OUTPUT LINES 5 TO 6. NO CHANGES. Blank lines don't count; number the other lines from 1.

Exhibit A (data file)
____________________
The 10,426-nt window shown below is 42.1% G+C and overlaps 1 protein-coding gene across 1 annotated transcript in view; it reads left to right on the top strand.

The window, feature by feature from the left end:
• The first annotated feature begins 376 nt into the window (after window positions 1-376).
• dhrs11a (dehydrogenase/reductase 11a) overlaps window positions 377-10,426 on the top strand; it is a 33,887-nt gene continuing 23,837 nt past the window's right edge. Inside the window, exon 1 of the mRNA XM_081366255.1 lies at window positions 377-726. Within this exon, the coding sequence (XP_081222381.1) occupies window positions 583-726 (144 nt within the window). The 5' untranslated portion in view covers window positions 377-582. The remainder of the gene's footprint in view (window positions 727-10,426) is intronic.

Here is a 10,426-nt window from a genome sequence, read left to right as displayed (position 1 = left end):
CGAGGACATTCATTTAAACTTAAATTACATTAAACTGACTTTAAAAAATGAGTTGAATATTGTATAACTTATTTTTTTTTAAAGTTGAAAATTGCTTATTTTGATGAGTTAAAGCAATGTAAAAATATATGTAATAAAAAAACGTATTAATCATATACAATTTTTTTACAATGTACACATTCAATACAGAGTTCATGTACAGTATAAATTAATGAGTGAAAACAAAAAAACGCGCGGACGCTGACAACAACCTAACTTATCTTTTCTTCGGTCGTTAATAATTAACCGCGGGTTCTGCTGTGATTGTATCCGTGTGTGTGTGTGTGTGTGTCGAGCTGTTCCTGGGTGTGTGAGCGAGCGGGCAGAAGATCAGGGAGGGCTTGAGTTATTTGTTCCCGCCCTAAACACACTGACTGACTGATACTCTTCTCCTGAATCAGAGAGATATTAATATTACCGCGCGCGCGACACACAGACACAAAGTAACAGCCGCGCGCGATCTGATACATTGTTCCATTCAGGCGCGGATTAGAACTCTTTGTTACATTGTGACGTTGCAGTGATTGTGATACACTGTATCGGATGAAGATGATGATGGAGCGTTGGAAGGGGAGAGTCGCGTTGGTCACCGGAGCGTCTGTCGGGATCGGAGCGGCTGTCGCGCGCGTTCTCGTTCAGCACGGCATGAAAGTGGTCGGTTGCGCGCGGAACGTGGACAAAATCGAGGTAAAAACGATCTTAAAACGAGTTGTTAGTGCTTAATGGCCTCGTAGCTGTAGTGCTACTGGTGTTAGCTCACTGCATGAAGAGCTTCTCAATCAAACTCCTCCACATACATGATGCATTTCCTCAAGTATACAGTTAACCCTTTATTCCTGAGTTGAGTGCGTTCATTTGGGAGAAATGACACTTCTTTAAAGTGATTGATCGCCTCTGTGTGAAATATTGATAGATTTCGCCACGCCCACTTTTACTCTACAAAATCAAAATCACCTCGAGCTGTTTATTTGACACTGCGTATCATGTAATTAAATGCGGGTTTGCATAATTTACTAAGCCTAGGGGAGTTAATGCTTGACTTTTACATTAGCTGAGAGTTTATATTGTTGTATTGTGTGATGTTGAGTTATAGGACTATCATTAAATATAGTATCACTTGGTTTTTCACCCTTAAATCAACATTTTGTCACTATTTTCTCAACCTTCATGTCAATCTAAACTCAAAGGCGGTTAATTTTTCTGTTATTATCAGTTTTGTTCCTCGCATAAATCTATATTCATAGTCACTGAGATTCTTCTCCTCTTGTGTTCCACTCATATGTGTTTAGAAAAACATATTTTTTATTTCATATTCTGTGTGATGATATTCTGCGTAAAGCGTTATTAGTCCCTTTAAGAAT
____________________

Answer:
Here is a 10,426-nt window from a genome sequence, read left to right as displayed (position 1 = left end):
CGAGGACATTCATTTAAACTTAAATTACATTAAACTGACTTTAAAAAATGAGTTGAATATTGTATAACTTATTTTTTTTTAAAGTTGAAAATTGCTTATTTTGATGAGTTAAAGCAATGTAAAAATATATGTAATAAAAAAACGTATTAATCATATACAATTTTTTTACAATGTACACATTCAATACAGAGTTCATGTACAGTATAAATTAATGAGTGAAAACAAAAAAACGCGCGGACGCTGACAACAACCTAACTTATCTTTTCTTCGGTCGTTAATAATTAACCGCGGGTTCTGCTGTGATTGTATCCGTGTGTGTGTGTGTGTGTGTCGAGCTGTTCCTGGGTGTGTGAGCGAGCGGGCAGAAGATCAGGGAGGGCTTGAGTTATTTGTTCCCGCCCTAAACACACTGACTGACTGATACTCTTCTCCTGAATCAGAGAGATATTAATATTACCGCGCGCGCGACACACAGACACAAAGTAACAGCCGCGCGCGATCTGATACATTGTTCCATTCAGGCGCGGATTAGAACTCTTTGTTACATTGTGACGTTGCAGTGATTGTGATACACTGTATCGGATGAAGATGATGATGGAGCGTTGGAAGGGGAGAGTCGCGTTGGTCACCGGAGCGTCTGTCGGGATCGGAGCGGCTGTCGCGCGCGTTCTCGTTCAGCACGGCATGAAAGTGGTCGGTTGCGCGCGGAACGTGGACAAAATCGAGGTAAAAACGATCTTAAAACGAGTTGTTAGTGCTTAATGGCCTCGTAGCTGTAGTGCTACTGGTGTTAGCTCACTGCATGAAGAGCTTCTCAATCAAACTCCTCCACATACATGATGCATTTCCTCAAGTATACAGTTAACCCTTTATTCCTGAGTTGAGTGCGTTCATTTGGGAGAAATGACACTTCTTTAAAGTGATTGATCGCCTCTGTGTGAAATATTGATAGATTTCGCCACGCCCACTTTTACTCTACAAAATCAAAATCACCTCGAGCTGTTTATTTGACACTGCGTATCATGTAATTAAATGCGGGTTTGCATAATTTACTAAGCCTAGGGGAGTTAATGCTTGACTTTTACATTAGCTGAGAGTTTATATTGTTGTATTGTGTGATGTTGAGTTATAGGACTATCATTAAATATAGTATCACTTGGTTTTTCACCCTTAAATCAACATTTTGTCACTATTTTCTCAACCTTCATGTCAATCTAAACTCAAAGGCGGTTAATTTTTCTGTTATTATCAGTTTTGTTCCTCGCATAAATCTATATTCATAGTCACTGAGATTCTTCTCCTCTTGTGTTCCACTCATATGTGTTTAGAAAAACATATTTTTTATTTCATATTCTGTGTGATGATATTCTGCGTAAAGCGTTATTAGTCCCTTTAAGAAT